Forty-four Long Island students were winners in this year's New York State Science & Engineering Fair, which was held virtually because of the coronavirus outbreak.
The project from Manhasset High School juniors Mir Zayid Alam and Taylor Fox titled "Relating Major Depressive Disorder to Circadian Signaling in Drosophila melanogaster" was one of four statewide to receive best in fair (highest honors). They were also named finalists for the Regeneron International Science and Engineering Fair.
The fair's high honors winners, who were also named international finalists, and their high schools were: Ethan Sontarp and Jordan Walsh, Commack; Marvia Pressoir, Elmont; Blake Lippman, George W. Hewlett; Tyler Bissoondial, John F. Kennedy; Riya Patel, Jericho; Mary Sotiryadis, North Shore; Kreena Totala, Plainview-Old Bethpage JFK; Giselle Rasquinha, Syosset; and Manav Bansal, Wheatley.
The international fair, however, was canceled because of the coronavirus. It was slated to be held in Anaheim on May 10 to 15.
Long Island's other high honors winners and their high schools were: Candace Arneaud, Kimberly Liao, Izza Malik, and Rohan Surana, Commack; Damien Edele and Christopher Jannotta, Eastport-South Manor; Christopher Alexander and Hannah Meikle, Elmont; Shourav Saha, Great Neck South; Sari Strizik, Half Hollow Hills East; Benjamin Alexander and Miles Kim, Half Hollow Hills West; William Hu, Richard Ren, Vyom Shah and Katherine Zhang, Jericho; Sanjna Kedia and Emily Ma, Manhasset; Kyra McCreery and Kate Weseley-Jones, North Shore; Danielle Levanti, Northport; Eshwin Varghese, Plainview-Old Bethpage JFK; Maansi Shroff and Katherine Winter, Paul D. Schreiber; Foyez Alauddin, Noelle Chung and Justin Lu, Trinity Lutheran School; Najalia Singh, Valley Stream Central; Enyo Okeoma, Ward Melville; Matthew Daleo and Evan Lockwood, Westhampton Beach; and Karen Li, Wheatley.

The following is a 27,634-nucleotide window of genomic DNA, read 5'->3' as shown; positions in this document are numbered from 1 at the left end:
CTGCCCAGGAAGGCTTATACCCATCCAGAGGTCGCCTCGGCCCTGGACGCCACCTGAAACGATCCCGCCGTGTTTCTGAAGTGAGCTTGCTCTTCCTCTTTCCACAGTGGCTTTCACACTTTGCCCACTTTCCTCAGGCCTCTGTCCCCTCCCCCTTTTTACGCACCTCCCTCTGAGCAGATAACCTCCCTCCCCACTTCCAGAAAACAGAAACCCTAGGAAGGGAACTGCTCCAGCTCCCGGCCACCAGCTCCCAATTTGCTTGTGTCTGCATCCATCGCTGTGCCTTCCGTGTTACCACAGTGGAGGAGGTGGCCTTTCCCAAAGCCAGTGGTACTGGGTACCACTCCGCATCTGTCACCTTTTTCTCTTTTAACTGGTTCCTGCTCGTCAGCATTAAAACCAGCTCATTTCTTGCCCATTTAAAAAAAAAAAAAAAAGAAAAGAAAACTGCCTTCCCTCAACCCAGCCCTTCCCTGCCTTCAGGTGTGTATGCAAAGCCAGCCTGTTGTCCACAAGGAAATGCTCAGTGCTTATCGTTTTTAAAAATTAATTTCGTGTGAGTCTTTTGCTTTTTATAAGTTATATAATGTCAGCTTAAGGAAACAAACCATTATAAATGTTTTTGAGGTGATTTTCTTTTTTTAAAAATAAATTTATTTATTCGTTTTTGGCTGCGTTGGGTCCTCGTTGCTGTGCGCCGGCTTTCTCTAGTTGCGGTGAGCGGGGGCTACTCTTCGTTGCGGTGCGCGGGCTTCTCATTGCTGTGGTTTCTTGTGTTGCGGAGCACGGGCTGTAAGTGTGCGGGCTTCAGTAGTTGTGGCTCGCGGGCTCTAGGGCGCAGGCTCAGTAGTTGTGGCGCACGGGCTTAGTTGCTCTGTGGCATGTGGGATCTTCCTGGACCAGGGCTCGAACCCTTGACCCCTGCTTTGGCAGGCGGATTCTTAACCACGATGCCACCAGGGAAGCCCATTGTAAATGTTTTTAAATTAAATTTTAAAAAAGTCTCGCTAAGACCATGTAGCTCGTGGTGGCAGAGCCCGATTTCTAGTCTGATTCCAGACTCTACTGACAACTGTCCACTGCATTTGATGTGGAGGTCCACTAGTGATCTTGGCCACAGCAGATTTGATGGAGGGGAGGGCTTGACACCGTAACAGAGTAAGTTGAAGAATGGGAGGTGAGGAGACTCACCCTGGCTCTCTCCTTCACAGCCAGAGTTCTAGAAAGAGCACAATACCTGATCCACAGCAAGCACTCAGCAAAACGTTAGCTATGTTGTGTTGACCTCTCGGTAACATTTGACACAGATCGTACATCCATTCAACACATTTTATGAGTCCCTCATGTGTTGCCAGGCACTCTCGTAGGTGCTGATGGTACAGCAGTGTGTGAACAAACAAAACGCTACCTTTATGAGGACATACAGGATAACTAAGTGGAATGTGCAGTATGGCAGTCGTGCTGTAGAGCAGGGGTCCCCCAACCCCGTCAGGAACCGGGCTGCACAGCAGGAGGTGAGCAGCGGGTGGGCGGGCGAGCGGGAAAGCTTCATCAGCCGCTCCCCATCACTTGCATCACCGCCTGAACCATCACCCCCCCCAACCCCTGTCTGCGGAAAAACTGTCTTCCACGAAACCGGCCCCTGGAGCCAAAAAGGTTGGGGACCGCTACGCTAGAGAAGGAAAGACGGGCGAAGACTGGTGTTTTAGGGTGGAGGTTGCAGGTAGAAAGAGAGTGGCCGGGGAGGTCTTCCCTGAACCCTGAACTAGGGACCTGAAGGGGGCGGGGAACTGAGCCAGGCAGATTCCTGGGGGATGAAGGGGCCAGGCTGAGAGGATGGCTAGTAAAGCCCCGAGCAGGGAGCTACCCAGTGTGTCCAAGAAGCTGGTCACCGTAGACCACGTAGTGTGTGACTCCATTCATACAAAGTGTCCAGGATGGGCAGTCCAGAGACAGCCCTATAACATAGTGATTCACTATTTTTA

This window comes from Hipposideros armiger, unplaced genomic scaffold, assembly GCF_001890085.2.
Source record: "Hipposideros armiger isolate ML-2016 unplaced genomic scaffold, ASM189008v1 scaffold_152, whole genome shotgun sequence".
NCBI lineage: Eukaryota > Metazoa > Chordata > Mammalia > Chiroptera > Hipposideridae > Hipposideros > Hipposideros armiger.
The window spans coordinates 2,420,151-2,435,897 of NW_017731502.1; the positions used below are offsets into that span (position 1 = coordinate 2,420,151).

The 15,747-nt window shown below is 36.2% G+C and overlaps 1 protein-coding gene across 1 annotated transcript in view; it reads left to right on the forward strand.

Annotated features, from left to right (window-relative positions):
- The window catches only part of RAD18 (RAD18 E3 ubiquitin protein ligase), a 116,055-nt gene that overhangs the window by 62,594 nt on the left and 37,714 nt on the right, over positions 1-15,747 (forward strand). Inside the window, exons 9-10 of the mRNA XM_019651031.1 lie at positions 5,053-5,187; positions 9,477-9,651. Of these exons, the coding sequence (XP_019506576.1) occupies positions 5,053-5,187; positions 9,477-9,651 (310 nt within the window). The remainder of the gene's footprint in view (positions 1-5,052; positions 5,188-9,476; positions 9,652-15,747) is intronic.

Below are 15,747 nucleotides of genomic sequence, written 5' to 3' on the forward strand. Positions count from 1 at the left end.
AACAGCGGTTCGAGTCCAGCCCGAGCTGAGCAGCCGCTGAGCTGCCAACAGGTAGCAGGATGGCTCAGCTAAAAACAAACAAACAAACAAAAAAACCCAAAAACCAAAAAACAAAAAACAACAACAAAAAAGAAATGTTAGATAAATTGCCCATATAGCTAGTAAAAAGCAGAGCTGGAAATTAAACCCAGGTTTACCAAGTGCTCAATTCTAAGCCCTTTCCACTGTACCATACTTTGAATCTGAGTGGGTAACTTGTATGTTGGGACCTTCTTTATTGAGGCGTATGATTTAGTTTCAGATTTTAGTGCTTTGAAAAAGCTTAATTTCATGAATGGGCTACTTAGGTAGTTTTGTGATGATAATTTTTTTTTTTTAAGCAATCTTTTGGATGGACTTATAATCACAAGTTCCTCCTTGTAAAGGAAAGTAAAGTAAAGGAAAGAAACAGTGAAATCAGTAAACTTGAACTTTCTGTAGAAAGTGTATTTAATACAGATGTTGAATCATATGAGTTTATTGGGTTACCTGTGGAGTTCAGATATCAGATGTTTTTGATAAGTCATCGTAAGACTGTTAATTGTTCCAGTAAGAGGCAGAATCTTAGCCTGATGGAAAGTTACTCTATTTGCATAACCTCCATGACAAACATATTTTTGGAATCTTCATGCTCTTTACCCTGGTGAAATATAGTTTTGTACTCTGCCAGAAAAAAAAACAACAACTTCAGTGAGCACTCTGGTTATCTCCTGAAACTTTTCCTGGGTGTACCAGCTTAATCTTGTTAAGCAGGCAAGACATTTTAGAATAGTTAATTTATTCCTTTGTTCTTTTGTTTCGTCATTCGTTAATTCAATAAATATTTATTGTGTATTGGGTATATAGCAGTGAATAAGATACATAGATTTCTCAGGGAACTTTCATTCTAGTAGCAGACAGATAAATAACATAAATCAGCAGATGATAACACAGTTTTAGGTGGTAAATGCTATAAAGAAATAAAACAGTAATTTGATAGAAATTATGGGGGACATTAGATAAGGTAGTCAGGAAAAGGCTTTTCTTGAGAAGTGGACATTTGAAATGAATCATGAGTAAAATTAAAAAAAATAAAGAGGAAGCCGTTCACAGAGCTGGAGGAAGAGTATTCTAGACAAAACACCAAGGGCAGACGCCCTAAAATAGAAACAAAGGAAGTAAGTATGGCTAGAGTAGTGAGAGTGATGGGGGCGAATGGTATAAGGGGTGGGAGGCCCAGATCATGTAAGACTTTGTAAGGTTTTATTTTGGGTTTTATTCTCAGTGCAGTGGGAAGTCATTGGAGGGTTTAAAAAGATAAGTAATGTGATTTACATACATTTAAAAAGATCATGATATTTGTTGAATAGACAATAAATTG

'World of 7 Billion'
Mae Curiale, Luna Espinosa and Ava Varasno of North Shore Middle School placed second in the Ninth Annual "World of 7 Billion" video contest sponsored by the nonprofit Population Connection. They won $250.
This year's contest, which attracted more than 5,000 students from 35 countries, asked them to explore population growth as it relates to one of three challenges: improving climate resiliency, sustaining water systems and ensuring economic opportunities.
Participants also had to include at least one idea for a sustainable solution.
Virtual Spirit Week
Many schools have been spreading positivity amid the coronavirus outbreak through virtual spirit weeks.
In Herricks, the district hosted various theme days for its elementary schools: Denton Avenue's days included a Music Monday in which pupils played instruments from home, and Searingtown's days included a Hats Off to Emergency Workers Day, in which kids wore their favorite headgear.
In Locust Valley, children dressed in different outfits daily — such as pajamas and sports jerseys — and engaged in such activities as breakfast with the family, reading in an unusual spot, and doing household chores.
In Carle Place, Cherry Lane Elementary School's spirit week included a Workout Wednesday and a Crafty Friday.
Eighty-three Long Island schools were among 582 statewide named 2019-20 Recognition Schools by the New York State Education Department for their high achievement, student growth and graduation rate during the 2018-19 school year.
The Commack and Garden City school districts had four schools earn the designation, which was the most on Long Island, while the Bellmore-Merrick and Great Neck districts had three designated schools. The East Islip, East Meadow, Elwood, Half Hollow Hills, Herricks, Hewlett-Woodmere, Island Trees, Levittown, Roslyn, Sachem and Smithtown districts had two designated schools, while 46 districts had one designated school.
The Academy Charter School in Hempstead was also among this year's designated schools.